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Spring and Fall
to a young child
Márgarét, áre you gríeving
Over Goldengrove unleaving?
Leáves like the things of man, you
With your fresh thoughts care for, can you?
Ah! ás the heart grows older
It will come to such sights colder
By and by, nor spare a sigh
Though worlds of wanwood leafmeal lie;
And yet you wíll weep and know why.
Now no matter, child, the name:
Sórrow’s spríngs áre the same.
Nor mouth had, no nor mind, expressed
What heart heard of, ghost guessed:
It ís the blight man was born for,
It is Margaret you mourn for.
Hello there. Corinna Laughlin here with the Poem of the Week.
This week, we’re back in the company of Gerard Manley Hopkins. Scott Webster will read Hopkins’ poem “Spring and Fall,” and then I’ll be back with some brief commentary.
Thank you, Scott.
I thought this poem was the perfect choice for this time of year, when the leaves are falling from the trees, and we are feeling winter in the air.
Hopkins addresses “Spring and Fall” “to a young child,” a girl named Margaret. We don’t know if Margaret was a real person – it doesn’t really matter. We do know that she is a child, and that as the poem begins she is weeping because the leaves are falling.
In this poem, Hopkins’ wonderfully distinctive voice and language are on display. “Margaret, are you grieving / over Goldengrove unleaving?”  The natural world is never generic in Hopkins’ poetry. A few weeks ago, we read Hopkins’ poem “Binsey Poplars,” and we talked about “inscape,” Hopkins’ word for the unique and unrepeatable individuality of everything—not just people, but animals, trees and even landscapes. In this poem, the woods are given a name, “Goldengrove.” It’s a coinage of Hopkins, one of several in this poem, and it could describe any beautiful forest in the fall. But “Goldengrove” is capitalized, giving it the individuality of a name. Clearly, these woods have an “inscape,” to which the child is responding.
Hopkins marvels that a child like Margaret can be sad because of the “unleaving” of the trees. He asks, “leaves like the things of man, you / with your fresh thoughts care for, can you?” How is it she can care so much for the natural world, he wonders, at her young age?  And yet, he knows that “as the heart grows older / It will come to such sights colder.” Most adults never “spare a sigh” to grieve, “though worlds of wanwood leafmeal lie.” Isn’t this a fantastic description of the world at this time of year – “worlds of wanwood,” countless leaves, lying “leafmeal”—still another coinage, but we know exactly what Hopkins is talking about.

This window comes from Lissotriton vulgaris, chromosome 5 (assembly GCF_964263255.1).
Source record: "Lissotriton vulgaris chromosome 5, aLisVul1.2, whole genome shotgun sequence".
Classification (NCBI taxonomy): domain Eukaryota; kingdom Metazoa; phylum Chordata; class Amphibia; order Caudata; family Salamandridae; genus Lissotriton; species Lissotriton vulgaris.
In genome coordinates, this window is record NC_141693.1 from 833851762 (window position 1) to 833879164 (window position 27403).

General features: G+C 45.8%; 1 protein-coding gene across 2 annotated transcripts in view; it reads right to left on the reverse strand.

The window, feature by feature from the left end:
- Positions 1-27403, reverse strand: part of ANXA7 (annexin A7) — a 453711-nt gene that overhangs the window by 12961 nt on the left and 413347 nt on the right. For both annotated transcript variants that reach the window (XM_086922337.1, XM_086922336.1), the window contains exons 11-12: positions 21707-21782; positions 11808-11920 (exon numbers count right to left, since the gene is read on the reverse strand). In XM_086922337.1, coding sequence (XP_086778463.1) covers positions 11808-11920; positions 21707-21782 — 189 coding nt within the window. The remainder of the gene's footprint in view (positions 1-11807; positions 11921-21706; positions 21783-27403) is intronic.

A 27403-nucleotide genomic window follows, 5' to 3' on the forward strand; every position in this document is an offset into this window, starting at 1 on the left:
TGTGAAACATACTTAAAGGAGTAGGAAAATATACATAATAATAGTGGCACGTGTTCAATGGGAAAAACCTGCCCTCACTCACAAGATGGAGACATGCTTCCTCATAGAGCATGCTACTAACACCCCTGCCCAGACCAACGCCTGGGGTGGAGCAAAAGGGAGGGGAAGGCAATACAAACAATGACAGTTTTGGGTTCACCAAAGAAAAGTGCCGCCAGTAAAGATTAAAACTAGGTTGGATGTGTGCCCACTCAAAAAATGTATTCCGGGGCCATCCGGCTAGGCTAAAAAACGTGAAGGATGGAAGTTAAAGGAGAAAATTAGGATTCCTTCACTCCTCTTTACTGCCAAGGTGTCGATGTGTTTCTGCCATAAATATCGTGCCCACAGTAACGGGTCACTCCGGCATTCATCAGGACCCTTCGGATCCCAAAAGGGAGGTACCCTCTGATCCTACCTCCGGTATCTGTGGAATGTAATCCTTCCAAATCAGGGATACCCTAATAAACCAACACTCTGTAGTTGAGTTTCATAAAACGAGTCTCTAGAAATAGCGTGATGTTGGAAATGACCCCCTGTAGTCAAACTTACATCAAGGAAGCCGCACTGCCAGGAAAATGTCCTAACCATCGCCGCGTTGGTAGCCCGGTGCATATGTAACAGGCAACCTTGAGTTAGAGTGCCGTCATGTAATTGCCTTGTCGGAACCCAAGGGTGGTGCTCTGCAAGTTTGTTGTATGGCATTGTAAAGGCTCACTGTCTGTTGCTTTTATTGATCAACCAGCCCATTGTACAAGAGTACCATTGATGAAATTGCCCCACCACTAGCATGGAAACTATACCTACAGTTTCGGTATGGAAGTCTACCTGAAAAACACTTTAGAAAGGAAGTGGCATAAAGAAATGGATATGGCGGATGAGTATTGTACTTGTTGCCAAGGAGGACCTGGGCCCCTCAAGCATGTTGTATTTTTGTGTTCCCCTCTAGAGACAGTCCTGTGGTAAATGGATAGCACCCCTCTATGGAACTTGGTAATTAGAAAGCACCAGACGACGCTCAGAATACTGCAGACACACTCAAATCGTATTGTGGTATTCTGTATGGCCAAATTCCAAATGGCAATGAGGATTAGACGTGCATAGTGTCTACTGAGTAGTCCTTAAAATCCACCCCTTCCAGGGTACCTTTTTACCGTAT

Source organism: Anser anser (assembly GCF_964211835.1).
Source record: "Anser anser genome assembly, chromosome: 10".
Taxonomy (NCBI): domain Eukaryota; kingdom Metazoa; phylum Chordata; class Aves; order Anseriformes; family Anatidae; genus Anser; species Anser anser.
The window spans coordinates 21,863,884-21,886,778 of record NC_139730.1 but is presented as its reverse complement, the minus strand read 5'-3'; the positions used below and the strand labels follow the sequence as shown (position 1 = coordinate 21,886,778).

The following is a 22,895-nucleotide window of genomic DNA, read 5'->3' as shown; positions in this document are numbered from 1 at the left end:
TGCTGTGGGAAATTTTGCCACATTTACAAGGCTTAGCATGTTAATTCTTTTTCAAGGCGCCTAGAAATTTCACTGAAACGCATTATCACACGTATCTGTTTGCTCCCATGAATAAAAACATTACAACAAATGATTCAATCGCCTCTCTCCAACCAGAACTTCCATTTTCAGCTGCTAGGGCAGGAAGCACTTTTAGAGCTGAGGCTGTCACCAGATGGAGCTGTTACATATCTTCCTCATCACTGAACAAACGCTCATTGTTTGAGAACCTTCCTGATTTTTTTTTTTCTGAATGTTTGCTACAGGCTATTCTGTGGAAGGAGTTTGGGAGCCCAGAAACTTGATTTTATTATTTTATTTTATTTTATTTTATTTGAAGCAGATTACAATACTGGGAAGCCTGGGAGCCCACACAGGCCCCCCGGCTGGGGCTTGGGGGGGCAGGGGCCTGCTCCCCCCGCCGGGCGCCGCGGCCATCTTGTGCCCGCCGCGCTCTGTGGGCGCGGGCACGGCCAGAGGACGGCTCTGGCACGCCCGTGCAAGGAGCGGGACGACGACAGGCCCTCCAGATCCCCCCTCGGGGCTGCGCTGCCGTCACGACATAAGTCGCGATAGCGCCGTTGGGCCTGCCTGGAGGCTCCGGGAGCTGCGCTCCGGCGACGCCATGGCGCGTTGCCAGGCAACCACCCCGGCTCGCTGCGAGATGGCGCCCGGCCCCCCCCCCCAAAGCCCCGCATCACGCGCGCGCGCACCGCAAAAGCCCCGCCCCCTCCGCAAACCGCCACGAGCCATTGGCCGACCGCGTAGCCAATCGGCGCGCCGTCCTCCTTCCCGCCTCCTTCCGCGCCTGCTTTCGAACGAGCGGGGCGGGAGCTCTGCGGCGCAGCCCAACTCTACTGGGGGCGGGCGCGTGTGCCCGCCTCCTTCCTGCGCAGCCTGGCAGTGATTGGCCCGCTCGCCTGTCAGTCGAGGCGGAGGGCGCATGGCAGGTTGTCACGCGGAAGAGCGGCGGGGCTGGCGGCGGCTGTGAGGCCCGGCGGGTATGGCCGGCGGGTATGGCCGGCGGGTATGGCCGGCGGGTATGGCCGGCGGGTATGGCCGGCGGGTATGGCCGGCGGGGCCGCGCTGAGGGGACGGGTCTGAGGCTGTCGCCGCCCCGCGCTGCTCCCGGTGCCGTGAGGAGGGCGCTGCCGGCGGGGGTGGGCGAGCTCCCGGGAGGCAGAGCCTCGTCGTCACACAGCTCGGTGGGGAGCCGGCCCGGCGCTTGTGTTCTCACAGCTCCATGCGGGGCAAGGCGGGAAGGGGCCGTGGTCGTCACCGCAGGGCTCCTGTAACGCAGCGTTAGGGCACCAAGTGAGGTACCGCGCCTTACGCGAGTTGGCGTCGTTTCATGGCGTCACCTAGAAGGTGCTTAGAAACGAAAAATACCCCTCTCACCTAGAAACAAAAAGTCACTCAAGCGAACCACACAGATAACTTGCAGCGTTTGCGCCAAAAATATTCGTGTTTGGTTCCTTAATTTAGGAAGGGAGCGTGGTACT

In the second half of the poem, Hopkins does not answer Margaret’s question, “why.” Instead, he answers his own question of why the child cares, why she weeps at the falling of the leaves. “Now no matter, child, the name: / Sorrow’s springs are the same. / Nor mouth had, no nor mind, expressed / What heart heard of, ghost guessed.” Margaret’s sorrow, Hopkins muses, comes from the source of all sorrow. It is not something Margaret could express aloud or articulate to herself. But the heart and the “ghost,” the spirit within her, know the answer: “It is the blight man was born for, / It is Margaret you mourn for.” Margaret weeps for Margaret: the falling of the leaves is the annual reminder that she will also die one day.  Margaret is the spring; but autumn will come. Most of the poem is quite intricate in its diction, especially with the playful coinages so typical of Hopkins. But that last line is simple and direct: “It is Margaret you mourn for.” The straightforward language intensifies the impact of the realization that she, too, will die.
Gerard Manley Hopkins was far from the first to compare the falling of the leaves to the passing away of generations. In fact, one critic has written: “The simile is quite likely the oldest readily identifiable poetic artifice in European literature.” Homer, Virgil, Dante, Milton—all of these poets used the image of leaves in the fall to suggest the numberless dead. In the Iliad, we read:
As is the generation of leaves, so is that of humanity.
The wind scatters the leaves on the ground, but the live timber
burgeons with leaves again in the season of spring returning.
So one generation of men will grow while another dies.   (II. 6.146-49)
In this short poem, Hopkins takes a classic, even a hackneyed image, and breathes new life into it. Viewing the change in seasons through the eyes of a child, Hopkins does not see a generic forest shedding its leaves, but a unique and wonderful place—“Goldengrove unleaving.” And it is not merely faceless generations that come and go; it is an individual, Margaret, who, without fully understanding it, feels and knows that what happens to the leaves will one day happen to her—to each of us. This is the destiny we have in common with all who have ever lived, and yet it still has power to shake us:  “you are dust, and to dust you shall return” (Genesis 3:19).



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